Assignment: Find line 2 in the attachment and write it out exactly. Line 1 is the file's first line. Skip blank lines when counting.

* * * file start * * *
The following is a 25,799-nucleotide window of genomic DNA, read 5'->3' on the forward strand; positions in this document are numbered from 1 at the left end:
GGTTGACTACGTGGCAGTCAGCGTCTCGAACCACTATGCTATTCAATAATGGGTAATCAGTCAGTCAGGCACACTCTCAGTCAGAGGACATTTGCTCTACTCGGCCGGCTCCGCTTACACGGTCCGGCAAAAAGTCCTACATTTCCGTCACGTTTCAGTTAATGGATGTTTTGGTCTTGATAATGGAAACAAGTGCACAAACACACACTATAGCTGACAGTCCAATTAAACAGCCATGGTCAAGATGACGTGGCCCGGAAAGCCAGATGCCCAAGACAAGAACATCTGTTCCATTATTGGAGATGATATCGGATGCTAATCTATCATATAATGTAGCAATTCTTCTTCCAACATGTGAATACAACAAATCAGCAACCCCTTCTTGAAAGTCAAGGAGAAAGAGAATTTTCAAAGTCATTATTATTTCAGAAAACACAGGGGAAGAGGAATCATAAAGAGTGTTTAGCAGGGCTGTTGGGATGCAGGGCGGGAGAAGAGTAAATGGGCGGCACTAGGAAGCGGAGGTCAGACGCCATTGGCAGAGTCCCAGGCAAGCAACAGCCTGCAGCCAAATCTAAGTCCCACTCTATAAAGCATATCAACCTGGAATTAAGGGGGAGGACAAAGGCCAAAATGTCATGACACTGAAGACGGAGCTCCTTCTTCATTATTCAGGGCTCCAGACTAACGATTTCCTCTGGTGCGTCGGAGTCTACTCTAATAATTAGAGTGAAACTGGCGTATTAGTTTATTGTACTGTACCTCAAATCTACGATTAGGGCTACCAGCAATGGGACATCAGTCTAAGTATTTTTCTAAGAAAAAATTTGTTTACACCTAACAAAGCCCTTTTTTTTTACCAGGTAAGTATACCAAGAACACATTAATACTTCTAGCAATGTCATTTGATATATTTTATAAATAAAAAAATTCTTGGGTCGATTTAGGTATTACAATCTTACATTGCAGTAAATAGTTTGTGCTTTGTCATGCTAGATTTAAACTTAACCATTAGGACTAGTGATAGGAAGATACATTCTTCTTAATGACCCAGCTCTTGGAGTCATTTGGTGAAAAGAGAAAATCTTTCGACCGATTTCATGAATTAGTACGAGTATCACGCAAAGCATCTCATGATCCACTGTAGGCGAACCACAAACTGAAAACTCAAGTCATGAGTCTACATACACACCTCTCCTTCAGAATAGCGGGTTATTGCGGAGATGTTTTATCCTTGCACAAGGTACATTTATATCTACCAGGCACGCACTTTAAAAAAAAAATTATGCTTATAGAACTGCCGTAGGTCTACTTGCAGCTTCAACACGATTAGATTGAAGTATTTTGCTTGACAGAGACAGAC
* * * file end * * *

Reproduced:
GGTTGACTACGTGGCAGTCAGCGTCTCGAACCACTATGCTATTCAATAATGGGTAATCAGTCAGTCAGGCACACTCTCAGTCAGAGGACATTTGCTCTACTCGGCCGGCTCCGCTTACACGGTCCGGCAAAAAGTCCTACATTTCCGTCACGTTTCAGTTAATGGATGTTTTGGTCTTGATAATGGAAACAAGTGCACAAACACACACTATAGCTGACAGTCCAATTAAACAGCCATGGTCAAGATGACGTGGCCCGGAAAGCCAGATGCCCAAGACAAGAACATCTGTTCCATTATTGGAGATGATATCGGATGCTAATCTATCATATAATGTAGCAATTCTTCTTCCAACATGTGAATACAACAAATCAGCAACCCCTTCTTGAAAGTCAAGGAGAAAGAGAATTTTCAAAGTCATTATTATTTCAGAAAACACAGGGGAAGAGGAATCATAAAGAGTGTTTAGCAGGGCTGTTGGGATGCAGGGCGGGAGAAGAGTAAATGGGCGGCACTAGGAAGCGGAGGTCAGACGCCATTGGCAGAGTCCCAGGCAAGCAACAGCCTGCAGCCAAATCTAAGTCCCACTCTATAAAGCATATCAACCTGGAATTAAGGGGGAGGACAAAGGCCAAAATGTCATGACACTGAAGACGGAGCTCCTTCTTCATTATTCAGGGCTCCAGACTAACGATTTCCTCTGGTGCGTCGGAGTCTACTCTAATAATTAGAGTGAAACTGGCGTATTAGTTTATTGTACTGTACCTCAAATCTACGATTAGGGCTACCAGCAATGGGACATCAGTCTAAGTATTTTTCTAAGAAAAAATTTGTTTACACCTAACAAAGCCCTTTTTTTTTACCAGGTAAGTATACCAAGAACACATTAATACTTCTAGCAATGTCATTTGATATATTTTATAAATAAAAAAATTCTTGGGTCGATTTAGGTATTACAATCTTACATTGCAGTAAATAGTTTGTGCTTTGTCATGCTAGATTTAAACTTAACCATTAGGACTAGTGATAGGAAGATACATTCTTCTTAATGACCCAGCTCTTGGAGTCATTTGGTGAAAAGAGAAAATCTTTCGACCGATTTCATGAATTAGTACGAGTATCACGCAAAGCATCTCATGATCCACTGTAGGCGAACCACAAACTGAAAACTCAAGTCATGAGTCTACATACACACCTCTCCTTCAGAATAGCGGGTTATTGCGGAGATGTTTTATCCTTGCACAAGGTACATTTATATCTACCAGGCACGCACTTTAAAAAAAAAATTATGCTTATAGAACTGCCGTAGGTCTACTTGCAGCTTCAACACGATTAGATTGAAGTATTTTGCTTGACAGAGACAGAC